I tried to find this photo and could not, even though I'm sure it exists. The album goes straight from a DDR retreat centre in the marshes to Paris, and Ruurlo. I don't know if we kept any of the negatives- bah, I'm sure we had our own chunk of the Wall itself, but where is it today? I want to shout out: I was there! and hold proof, but I can't. In the age of "pics or it didn't happen", it's dismaying.

          So that's the story of the photo I didn't find. I did, however, find some cute pictures of myself as a child, which I now include for the amusement of my friends and to the annoyance of complete strangers who have found this entry googling for photos of the Berlin Wall. ;)


          This Blog...

          So this blog is new. I had one on LJ for a very long time, and hated to leave because of the comfort of the Friends Page (if you've ever used LJ you know what I mean...). But then I stopped reading the page. And then I stopped posting.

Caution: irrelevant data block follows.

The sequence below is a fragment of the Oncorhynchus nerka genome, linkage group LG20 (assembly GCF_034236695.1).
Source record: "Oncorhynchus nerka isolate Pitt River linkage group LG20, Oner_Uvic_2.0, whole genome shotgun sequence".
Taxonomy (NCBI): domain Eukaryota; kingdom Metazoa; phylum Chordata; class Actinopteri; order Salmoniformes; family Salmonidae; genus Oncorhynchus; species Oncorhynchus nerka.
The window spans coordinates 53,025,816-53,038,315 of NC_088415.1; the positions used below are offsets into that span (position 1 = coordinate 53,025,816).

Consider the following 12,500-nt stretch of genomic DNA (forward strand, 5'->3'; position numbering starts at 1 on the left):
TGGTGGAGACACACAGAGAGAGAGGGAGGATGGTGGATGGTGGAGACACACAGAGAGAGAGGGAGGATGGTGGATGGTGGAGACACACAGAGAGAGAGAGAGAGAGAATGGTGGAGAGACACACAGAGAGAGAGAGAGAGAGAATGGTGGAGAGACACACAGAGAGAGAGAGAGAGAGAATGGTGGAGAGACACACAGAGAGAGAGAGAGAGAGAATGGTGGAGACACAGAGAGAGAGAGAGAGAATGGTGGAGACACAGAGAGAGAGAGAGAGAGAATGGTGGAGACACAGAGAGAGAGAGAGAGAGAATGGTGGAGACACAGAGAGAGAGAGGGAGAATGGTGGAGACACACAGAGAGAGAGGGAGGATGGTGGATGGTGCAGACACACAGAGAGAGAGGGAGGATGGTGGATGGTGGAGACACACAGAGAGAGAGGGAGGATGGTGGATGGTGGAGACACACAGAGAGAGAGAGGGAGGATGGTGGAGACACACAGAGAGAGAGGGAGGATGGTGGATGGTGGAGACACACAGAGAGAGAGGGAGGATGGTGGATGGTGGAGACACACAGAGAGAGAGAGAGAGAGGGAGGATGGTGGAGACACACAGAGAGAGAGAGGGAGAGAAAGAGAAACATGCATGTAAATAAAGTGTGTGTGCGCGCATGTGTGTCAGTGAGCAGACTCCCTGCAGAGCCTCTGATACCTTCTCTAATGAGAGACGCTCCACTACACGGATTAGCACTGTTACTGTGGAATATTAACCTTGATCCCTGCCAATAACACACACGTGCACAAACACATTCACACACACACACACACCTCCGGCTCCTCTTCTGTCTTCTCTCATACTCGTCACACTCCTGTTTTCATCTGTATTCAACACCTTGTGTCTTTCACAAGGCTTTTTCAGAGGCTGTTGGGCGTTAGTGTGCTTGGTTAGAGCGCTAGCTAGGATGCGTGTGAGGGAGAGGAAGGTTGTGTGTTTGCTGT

This probably isn't the tone I should take in a first blog post.

          But this time, I'm coming in from a different angle. I've set up my first proper portfolio website at and needed something to match. Using blogspot was easier than trying to figure out wordpress or movable type's special css. My short-term memory doesn't allow for too much technical mumbo-jumbo. A week from now I won't even remember how I coded that website, though all of it (except the javascript for the slideshow ) is my own work. That's why I rushed this job, and that's why all the content isn't there yet. No worries, I didn't put any 'under construction' graphics, even in homage to the recently defunct Geocities that would have been very, very wrong...

          In other words, welcome to my New Blog, which I will update frequently as it is now part of my personal happy network. Joy! Confetti!

          And since it is Polish Independence Day today, and I am Polish (oh, yes) here is a picture of vintage war bicycles at today's parade. Yes, war bicycles, what do you mean you've never heard of those?


          Note the mounted rifles:


          And with that I say goodnight, happy Independence Day, Poland, and I'll see you tomorrow.

          (I'm leaving the ridiculous 'Test Post' up below because Kat commented on it. Go visit Kat . She is funny and I like her.)